Hotel Of The Week: Polana Serena, Maputo

There’s no better way of connecting with Maputo’s glamorous past than by staying at the Polana Serena Hotel, the city’s most famous hotel and one of its most significant historic buildings.

Nearly a century old, the Polana was designed by world-famous English architect Sir Herbert Baker in the grand “palace style”, with neo-classical pillars and a European sense of symmetry. The hotel was lavishly renovated over the last decade and has now been restored to its former glory. It’s magical to step off the busy streets of Maputo into a bygone era of gleaming marble, wrought iron elevators, gently whirring ceiling fans, quiet manicured gardens, a magnificent pool, and elegant bars that seemed perfectly designed for drinking sundowner cocktails.

Polana Serena Hotel

Polana Serena Hotel

Now run by an East African hotel chain, the Polana Serena Hotel offers all the amenities and services of a five-star international city hotel – including everything from an on-site hairdresser, a fully-equipped gym, conference facilities and two swimming pools – and attracts smart-looking business people and big-shot African politicians (once I stayed on the same floor as former South African president Thabo Mbeki). The 142 rooms have sea views and feature dark-wood furniture, four-poster beds, golden drapes and cavernous bathrooms. Dining options are varied: choose from the Aquarius Sushi Bar, the Varanda Restaurant, which serves buffets for lunch and dinner (the Saturday night seafood buffet is a fabulous feast), and the eye-wateringly expensive fine-dining restaurant, Delagoa, which offers gourmet French cuisine.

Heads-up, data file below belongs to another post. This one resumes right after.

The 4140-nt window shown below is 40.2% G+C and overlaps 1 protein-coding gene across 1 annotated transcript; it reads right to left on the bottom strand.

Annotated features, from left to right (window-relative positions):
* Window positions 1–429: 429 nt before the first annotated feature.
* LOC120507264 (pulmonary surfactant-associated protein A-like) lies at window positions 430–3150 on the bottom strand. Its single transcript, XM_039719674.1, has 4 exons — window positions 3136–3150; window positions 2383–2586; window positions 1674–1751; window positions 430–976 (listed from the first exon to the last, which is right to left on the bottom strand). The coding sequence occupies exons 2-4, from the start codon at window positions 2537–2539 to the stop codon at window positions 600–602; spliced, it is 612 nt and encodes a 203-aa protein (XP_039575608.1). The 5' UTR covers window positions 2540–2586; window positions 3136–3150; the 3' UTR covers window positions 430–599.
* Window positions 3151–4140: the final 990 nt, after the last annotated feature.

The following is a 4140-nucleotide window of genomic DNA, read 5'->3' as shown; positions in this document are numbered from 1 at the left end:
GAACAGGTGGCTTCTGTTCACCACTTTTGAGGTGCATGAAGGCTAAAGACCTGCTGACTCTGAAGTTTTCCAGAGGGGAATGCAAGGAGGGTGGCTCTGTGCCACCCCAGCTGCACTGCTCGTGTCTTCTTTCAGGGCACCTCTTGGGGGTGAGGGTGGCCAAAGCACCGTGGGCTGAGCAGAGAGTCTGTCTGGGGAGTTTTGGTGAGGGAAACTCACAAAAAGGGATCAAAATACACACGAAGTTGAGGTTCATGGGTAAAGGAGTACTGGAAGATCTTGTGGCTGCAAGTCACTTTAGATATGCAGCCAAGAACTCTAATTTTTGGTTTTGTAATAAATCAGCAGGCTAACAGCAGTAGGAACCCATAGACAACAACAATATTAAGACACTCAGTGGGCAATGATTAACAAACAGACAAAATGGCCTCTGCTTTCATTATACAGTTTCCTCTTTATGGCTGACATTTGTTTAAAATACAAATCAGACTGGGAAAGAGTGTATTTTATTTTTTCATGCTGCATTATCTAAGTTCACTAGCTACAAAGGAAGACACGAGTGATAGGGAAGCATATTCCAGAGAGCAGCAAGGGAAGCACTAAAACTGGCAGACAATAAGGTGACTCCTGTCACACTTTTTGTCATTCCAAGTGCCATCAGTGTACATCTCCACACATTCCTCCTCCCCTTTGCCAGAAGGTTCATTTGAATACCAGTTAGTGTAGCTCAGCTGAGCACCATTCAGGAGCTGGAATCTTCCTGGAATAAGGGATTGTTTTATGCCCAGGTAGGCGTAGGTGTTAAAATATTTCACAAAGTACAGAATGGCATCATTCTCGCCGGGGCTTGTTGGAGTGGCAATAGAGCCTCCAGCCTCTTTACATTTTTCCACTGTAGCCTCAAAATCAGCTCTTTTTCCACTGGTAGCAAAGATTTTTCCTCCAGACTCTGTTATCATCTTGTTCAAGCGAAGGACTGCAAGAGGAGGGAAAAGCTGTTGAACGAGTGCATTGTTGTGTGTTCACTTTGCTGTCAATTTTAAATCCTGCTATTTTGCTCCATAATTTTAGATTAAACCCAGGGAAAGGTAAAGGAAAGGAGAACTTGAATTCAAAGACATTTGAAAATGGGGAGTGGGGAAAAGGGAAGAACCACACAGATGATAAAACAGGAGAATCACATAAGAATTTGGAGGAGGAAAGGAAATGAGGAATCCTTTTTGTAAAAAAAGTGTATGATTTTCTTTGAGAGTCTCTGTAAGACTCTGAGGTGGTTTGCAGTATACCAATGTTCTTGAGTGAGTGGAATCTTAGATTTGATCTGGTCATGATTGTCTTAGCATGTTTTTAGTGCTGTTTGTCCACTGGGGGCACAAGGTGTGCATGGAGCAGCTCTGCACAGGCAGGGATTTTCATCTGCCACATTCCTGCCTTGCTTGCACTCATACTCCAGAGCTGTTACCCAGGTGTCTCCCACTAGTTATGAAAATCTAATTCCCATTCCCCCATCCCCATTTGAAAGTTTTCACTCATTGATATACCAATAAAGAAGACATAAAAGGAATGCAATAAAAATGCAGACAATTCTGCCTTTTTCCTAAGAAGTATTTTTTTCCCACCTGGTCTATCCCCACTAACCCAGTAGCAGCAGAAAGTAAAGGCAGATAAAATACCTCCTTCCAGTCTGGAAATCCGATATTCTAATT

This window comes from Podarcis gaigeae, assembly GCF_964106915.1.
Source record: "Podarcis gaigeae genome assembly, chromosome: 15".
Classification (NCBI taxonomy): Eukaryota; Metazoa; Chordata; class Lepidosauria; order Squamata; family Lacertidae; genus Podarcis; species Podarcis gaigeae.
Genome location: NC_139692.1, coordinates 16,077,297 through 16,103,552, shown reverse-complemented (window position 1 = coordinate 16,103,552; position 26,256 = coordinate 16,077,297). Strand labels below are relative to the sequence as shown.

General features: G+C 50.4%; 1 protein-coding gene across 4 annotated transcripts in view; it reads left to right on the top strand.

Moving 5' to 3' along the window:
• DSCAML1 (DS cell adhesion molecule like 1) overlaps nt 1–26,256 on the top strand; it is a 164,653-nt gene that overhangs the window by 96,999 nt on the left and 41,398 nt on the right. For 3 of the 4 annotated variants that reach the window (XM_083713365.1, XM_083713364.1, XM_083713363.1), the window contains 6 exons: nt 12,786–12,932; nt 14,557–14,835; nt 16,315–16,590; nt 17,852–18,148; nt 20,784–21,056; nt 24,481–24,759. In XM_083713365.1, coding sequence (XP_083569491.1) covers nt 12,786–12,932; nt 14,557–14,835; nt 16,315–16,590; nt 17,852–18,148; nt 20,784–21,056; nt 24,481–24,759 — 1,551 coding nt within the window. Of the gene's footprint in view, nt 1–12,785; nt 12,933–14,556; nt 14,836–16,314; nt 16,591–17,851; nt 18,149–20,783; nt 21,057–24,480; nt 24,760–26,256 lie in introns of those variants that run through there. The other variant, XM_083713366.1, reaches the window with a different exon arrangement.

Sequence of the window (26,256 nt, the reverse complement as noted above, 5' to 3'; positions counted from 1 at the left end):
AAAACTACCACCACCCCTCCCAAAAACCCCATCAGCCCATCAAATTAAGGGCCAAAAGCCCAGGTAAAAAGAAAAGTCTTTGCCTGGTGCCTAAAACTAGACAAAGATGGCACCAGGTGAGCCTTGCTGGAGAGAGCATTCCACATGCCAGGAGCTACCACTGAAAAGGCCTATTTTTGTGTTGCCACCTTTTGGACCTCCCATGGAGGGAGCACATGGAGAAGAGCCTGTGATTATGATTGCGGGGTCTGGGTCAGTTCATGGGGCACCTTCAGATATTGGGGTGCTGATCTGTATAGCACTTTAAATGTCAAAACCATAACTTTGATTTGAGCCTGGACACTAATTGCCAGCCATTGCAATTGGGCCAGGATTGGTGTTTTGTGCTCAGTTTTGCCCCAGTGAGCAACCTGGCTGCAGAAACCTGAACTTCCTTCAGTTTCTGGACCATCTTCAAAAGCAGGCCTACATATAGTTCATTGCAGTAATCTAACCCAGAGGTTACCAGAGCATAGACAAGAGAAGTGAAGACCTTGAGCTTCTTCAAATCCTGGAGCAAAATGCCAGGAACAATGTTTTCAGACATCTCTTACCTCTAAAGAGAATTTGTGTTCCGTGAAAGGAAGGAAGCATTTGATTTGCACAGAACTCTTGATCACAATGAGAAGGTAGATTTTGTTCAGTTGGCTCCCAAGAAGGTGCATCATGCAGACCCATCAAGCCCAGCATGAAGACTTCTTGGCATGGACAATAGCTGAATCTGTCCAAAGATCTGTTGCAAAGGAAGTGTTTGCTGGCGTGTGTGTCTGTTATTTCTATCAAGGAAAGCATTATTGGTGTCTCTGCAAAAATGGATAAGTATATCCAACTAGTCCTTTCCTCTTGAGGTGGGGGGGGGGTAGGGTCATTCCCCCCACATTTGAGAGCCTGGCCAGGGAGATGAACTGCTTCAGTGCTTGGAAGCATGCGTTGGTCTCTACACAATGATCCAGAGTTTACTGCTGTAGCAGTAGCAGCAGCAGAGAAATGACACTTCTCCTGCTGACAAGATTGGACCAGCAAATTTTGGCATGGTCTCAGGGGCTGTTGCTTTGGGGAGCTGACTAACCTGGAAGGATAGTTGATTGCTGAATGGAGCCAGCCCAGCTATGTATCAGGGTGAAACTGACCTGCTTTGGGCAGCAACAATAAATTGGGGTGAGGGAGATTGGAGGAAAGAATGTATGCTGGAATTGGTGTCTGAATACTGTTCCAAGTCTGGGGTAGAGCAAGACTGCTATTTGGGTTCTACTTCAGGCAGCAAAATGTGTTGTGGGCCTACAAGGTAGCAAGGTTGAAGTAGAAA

The Polana is undoubtedly Maputo’s best hotel – and its priciest. What you pay for here is the fantastic location on the seafront in the city’s most exclusive area overlooking the Indian Ocean, impeccable service, refined elegance, and a tangible sense of history that you don’t get anywhere else in town – you can almost imagine the millionaires of the 1920s having parties on the lawn, or World War Two spies swopping secrets over clinking gin and tonics on the terrace.

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